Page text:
Gardening With Raised Beds

Richard S. Hartley
WVU Extension Service
Ritchie County Extension Agent
10/1998

This growing technique, centuries old, remains popular and useful to the home gardener to get maximum crop yields from input.

Any structure that contains a growing medium above the ground is often referred to as a raised bed. There are several good reasons for raised bed gardening.

A raised bed is ready to plant several weeks before a regular garden plot, especially during a cool, wet spring. The soil of a raised bed warms up faster. Also, excess soil moisture drains away from the bed. Overwatering is less of a problem. The growing medium may be improved or replaced easier. Soil compaction can be greatly reduced or eliminated. Watering and fertilization become more economical. Raised bed increases the effective use of your growing space.

The raised bed garden is both convenient and attractive. Raised beds seem to break tasks of gardening into smaller work units. As you bend or kneel, a raised bed is generally 10 inches closer to you. You feel that you are weeding an individual bed instead of the entire garden.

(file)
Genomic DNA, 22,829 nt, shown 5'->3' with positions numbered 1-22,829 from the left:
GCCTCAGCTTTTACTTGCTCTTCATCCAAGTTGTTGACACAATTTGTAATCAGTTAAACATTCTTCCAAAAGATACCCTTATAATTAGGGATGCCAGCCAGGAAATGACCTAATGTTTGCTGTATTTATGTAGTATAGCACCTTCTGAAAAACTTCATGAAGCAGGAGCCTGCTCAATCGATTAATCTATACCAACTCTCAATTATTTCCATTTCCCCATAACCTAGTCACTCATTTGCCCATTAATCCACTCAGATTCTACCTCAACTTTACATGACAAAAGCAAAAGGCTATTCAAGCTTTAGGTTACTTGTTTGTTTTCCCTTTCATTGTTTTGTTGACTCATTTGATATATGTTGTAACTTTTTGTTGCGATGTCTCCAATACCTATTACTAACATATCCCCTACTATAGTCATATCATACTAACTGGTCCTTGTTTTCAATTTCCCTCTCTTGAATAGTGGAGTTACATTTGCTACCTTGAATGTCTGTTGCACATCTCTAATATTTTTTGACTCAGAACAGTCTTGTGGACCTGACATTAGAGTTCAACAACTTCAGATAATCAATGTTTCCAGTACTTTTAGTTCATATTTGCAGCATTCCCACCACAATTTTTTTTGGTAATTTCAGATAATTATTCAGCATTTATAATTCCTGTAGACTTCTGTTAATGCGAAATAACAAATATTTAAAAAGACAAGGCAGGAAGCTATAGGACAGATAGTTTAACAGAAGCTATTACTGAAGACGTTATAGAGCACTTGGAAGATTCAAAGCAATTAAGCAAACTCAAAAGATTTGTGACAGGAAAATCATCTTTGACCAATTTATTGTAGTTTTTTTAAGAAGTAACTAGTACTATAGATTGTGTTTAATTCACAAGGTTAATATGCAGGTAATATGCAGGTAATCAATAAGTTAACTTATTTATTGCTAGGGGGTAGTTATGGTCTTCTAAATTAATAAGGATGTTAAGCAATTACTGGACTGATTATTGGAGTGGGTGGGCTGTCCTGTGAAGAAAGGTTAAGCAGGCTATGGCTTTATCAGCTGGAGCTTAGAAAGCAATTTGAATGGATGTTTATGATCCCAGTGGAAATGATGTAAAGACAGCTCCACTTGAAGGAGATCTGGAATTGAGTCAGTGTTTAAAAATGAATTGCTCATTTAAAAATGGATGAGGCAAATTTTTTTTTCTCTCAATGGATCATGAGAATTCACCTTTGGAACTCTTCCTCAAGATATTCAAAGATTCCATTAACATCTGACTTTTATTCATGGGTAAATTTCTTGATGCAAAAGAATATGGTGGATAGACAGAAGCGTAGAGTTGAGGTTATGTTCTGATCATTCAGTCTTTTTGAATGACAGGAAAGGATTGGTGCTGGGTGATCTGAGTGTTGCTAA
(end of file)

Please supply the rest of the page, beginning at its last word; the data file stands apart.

By designing and using the raised bed technique, you can use 60-80% of its area for growing plants. This almost doubles the space used for growing in a garden laid out in rows.

Successive planting all through the growing season makes green foliage and attractive beds come into production at various times of the year.

Design & Construction

A raised bed garden can be simply made by raking the garden soil into a ridge 4 to 8 inches high away from the foot paths. Permanent raised beds make much better use of the advantages of this gardening technique. The widths of beds are 3 to 5 feet. You must be able to reach all areas within the beds. Once you prepare your soil, you donšt want to walk on it again during the growing season. Sometimes, the bed has only a path on the side, allowing use of a fence or trellis on the other side for climbing and vining plants. Length of beds varies. Width of the path is 1 foot at a minimum and usually 2-3 feet because of the use of wheelbarrows and other garden tools. Paths can be grass or other materials. Grass will need mowing. A gravel or bark-mulched path will not need mowing but may need some weeding.

Material commonly used to hold growing medium and form these permanent beds are 2 x 10 or 2 x 12 inch boards. One-inch boards can be used, as well as concrete blocks, stones or bricks.

The new growing beds can be double dug, which takes a lot of work. Double digging will improve both drainage and aeration. Other soil improvements can be the adding of organic materials, rotted manure, and topsoil. Making the soil loose and deep allows intensive planting.

This bed preparation will take more time initially, but it can be done in the fall, as well as spring. If your available garden space is a dense clay soil with poor drainage, a raised bed is a useable alternative when growing shallow-rooted plants.